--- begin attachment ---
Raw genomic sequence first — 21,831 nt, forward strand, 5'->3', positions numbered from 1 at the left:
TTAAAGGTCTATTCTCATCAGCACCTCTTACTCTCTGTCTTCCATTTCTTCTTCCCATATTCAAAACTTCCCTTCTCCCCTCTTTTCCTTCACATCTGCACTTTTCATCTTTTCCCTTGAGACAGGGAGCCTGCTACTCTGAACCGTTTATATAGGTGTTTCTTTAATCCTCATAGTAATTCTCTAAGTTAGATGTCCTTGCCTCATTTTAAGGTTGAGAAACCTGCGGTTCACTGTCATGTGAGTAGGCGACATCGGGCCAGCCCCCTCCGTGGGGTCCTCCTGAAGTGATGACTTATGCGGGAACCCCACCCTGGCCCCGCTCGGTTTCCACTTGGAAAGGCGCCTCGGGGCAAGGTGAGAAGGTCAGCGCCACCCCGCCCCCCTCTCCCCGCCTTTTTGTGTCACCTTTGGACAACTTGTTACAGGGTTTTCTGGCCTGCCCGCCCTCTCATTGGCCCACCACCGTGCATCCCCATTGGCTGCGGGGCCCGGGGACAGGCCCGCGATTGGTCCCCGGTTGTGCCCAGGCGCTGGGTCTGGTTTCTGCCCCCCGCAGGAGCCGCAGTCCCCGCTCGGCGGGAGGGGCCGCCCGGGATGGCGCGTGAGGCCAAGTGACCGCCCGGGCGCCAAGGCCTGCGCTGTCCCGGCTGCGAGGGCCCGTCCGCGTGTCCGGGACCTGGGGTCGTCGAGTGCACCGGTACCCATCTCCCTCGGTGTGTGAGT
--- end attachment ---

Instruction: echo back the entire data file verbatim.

Raw genomic sequence first — 21,831 nt, forward strand, 5'->3', positions numbered from 1 at the left:
TTAAAGGTCTATTCTCATCAGCACCTCTTACTCTCTGTCTTCCATTTCTTCTTCCCATATTCAAAACTTCCCTTCTCCCCTCTTTTCCTTCACATCTGCACTTTTCATCTTTTCCCTTGAGACAGGGAGCCTGCTACTCTGAACCGTTTATATAGGTGTTTCTTTAATCCTCATAGTAATTCTCTAAGTTAGATGTCCTTGCCTCATTTTAAGGTTGAGAAACCTGCGGTTCACTGTCATGTGAGTAGGCGACATCGGGCCAGCCCCCTCCGTGGGGTCCTCCTGAAGTGATGACTTATGCGGGAACCCCACCCTGGCCCCGCTCGGTTTCCACTTGGAAAGGCGCCTCGGGGCAAGGTGAGAAGGTCAGCGCCACCCCGCCCCCCTCTCCCCGCCTTTTTGTGTCACCTTTGGACAACTTGTTACAGGGTTTTCTGGCCTGCCCGCCCTCTCATTGGCCCACCACCGTGCATCCCCATTGGCTGCGGGGCCCGGGGACAGGCCCGCGATTGGTCCCCGGTTGTGCCCAGGCGCTGGGTCTGGTTTCTGCCCCCCGCAGGAGCCGCAGTCCCCGCTCGGCGGGAGGGGCCGCCCGGGATGGCGCGTGAGGCCAAGTGACCGCCCGGGCGCCAAGGCCTGCGCTGTCCCGGCTGCGAGGGCCCGTCCGCGTGTCCGGGACCTGGGGTCGTCGAGTGCACCGGTACCCATCTCCCTCGGTGTGTGAGT